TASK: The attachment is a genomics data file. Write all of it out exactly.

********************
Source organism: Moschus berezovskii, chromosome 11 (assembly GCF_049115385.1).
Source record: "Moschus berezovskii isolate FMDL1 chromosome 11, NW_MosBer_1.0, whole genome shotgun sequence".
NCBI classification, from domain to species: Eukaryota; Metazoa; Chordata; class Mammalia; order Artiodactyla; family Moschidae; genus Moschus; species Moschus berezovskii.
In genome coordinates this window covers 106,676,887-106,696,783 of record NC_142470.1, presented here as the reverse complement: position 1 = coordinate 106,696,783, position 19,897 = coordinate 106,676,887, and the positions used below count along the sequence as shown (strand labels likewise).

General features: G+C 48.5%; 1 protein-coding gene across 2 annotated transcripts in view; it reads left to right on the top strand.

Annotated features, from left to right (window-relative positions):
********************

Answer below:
Source organism: Moschus berezovskii, chromosome 11 (assembly GCF_049115385.1).
Source record: "Moschus berezovskii isolate FMDL1 chromosome 11, NW_MosBer_1.0, whole genome shotgun sequence".
NCBI classification, from domain to species: Eukaryota; Metazoa; Chordata; class Mammalia; order Artiodactyla; family Moschidae; genus Moschus; species Moschus berezovskii.
In genome coordinates this window covers 106,676,887-106,696,783 of record NC_142470.1, presented here as the reverse complement: position 1 = coordinate 106,696,783, position 19,897 = coordinate 106,676,887, and the positions used below count along the sequence as shown (strand labels likewise).

General features: G+C 48.5%; 1 protein-coding gene across 2 annotated transcripts in view; it reads left to right on the top strand.

Annotated features, from left to right (window-relative positions):